Over the last year, DC has published several comic books featuring classic Hanna-Barbera characters (like the surprisingly excellent The Flintstones) and the results have thus far been of a high quality. Does Suicide Squad/Banana Splits Annual #1 continue this trend?
Suicide Squad/Banana Splits Annual #1 (DC Comics)
I wish I could say yes, but I can’t. When I first heard about this annual, I got very excited. The Banana Splits’ old show was extremely campy and over-the-top, and I thought that tone would lend itself well to an oddball crossover special. The problem with this story is that none of the expected camp or comedic value is present, and no interesting new takes on the characters take its place. This issue exemplifies many of the problems that plague the worst crossover stories in comics. The two titular teams are thrown together in a way that fails to take advantage of the unique mixed cast. None of the Suicide Squad cast members have any meaningful interactions with any of the Banana Splits, and there’s no compelling within-team bonding moments either.
As I previously mentioned, this issue is sorely lacking the comedic joy that one would expect from such an eccentric mash-up of classic properties. The issue reads like it is supposed to be funny, but it isn’t actually funny. Though the writing, by Tony Bedard, is packed full of jokes, almost none of them land effectively. There are a handful of transitional moments in the story that show enough potential to make one ask if the ball is finally about to start rolling, but it never does. There are a handful of clever barbs in the issue, but they are the exception rather than the norm. Some of DC’s comics starring Hanna-Barbera characters have brought new life to old properties through intelligent social commentary or other inversions of expectations, but this story does not. Ultimately, the story’s main fault is simply that it is boring.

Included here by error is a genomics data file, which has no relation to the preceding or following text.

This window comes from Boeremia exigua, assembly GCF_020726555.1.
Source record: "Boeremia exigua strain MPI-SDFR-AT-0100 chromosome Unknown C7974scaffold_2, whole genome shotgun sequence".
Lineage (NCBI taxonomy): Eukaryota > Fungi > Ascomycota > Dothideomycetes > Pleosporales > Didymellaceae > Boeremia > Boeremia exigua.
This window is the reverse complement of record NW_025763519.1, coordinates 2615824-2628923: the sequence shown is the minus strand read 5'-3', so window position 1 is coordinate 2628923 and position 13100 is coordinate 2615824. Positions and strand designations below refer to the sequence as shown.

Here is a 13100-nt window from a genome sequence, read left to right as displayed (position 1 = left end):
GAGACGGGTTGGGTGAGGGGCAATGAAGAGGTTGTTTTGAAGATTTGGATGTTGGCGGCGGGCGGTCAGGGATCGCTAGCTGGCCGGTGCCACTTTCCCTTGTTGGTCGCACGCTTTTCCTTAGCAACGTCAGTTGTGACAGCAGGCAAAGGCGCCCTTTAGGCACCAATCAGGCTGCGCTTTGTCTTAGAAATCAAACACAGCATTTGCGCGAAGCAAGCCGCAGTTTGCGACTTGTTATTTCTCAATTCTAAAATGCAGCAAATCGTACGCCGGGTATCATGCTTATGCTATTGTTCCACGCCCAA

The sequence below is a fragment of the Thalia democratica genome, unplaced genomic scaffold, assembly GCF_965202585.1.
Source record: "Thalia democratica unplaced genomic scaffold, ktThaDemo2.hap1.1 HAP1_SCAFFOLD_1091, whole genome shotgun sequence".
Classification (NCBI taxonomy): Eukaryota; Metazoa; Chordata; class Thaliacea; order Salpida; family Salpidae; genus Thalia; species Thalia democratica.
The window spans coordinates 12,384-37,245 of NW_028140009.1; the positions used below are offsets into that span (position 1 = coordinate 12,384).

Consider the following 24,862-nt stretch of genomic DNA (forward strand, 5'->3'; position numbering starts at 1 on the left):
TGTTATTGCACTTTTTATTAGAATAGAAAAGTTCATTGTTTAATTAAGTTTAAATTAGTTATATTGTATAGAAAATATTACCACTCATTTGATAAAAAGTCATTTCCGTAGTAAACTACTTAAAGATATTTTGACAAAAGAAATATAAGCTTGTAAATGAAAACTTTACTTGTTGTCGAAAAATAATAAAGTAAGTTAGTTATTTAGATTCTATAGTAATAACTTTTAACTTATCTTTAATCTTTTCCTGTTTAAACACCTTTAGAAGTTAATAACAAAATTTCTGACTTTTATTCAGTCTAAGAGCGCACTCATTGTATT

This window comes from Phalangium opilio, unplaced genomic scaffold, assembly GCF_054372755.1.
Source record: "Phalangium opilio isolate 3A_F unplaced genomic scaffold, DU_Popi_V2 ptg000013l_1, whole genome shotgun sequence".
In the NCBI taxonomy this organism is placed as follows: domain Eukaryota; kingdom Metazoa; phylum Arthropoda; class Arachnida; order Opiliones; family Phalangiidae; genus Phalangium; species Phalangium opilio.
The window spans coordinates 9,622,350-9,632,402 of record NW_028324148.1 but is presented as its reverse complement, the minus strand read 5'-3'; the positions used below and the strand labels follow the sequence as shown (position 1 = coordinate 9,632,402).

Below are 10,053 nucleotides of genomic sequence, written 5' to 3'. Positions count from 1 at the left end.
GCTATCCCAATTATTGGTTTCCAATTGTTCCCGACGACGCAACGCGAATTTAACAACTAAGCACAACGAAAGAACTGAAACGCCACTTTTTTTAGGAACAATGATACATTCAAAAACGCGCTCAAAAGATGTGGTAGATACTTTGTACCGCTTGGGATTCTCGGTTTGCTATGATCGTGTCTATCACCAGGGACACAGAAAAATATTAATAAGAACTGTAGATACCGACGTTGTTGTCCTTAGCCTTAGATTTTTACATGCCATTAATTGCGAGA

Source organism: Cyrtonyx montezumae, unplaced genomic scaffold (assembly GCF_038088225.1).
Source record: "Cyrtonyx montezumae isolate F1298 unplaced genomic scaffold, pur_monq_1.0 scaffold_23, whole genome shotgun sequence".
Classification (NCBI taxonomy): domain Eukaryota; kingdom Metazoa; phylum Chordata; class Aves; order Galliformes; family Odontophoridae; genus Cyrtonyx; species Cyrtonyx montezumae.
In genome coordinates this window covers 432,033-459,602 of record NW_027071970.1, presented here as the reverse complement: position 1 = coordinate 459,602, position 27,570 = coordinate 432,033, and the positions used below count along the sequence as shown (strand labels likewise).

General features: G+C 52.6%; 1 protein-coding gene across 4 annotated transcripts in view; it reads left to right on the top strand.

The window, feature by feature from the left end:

The artwork, by Ben Caldwell, is similarly disappointing. There are some pages with very good panel composition and layout, but most of the actual line-art feels generic and unmemorable. Bingo’s facial expressions are the most humorous and effective part of the artwork, but ultimately this is far from Caldwell’s best work.
This issue’s saving grace is found at its very end. There is an eight issue side-story about Snagglepuss written by Mark Russell and drawn by Howard Porter that serves as a preview for the character’s upcoming ongoing series. While short and perhaps a tad rushed, this story does a great job of introducing the newest iteration of the character. A snarky gay playwright who possesses both a pessimistic attitude and strong moral convictions, Snagglepuss is instantly endearing. A scene in which he is interrogated in court on moral charges harkens back to several prominent gay authors of the early twentieth century, as well as their struggles with identity and self-expression during that time period. Besides its impactful analysis of gay male cultural expression, this version of Snagglepuss also includes much of the camp for which the original version is well-known. A well-placed “Heavens to Murgatroyd!” is much appreciated.
Ultimately, however, this is not a good issue. Eight pages of high quality work slapped onto the end cannot make up for thirty pages of boring writing and art that fail to live up to an interesting premise. This is a comic that is not worth its $4.99 price tag.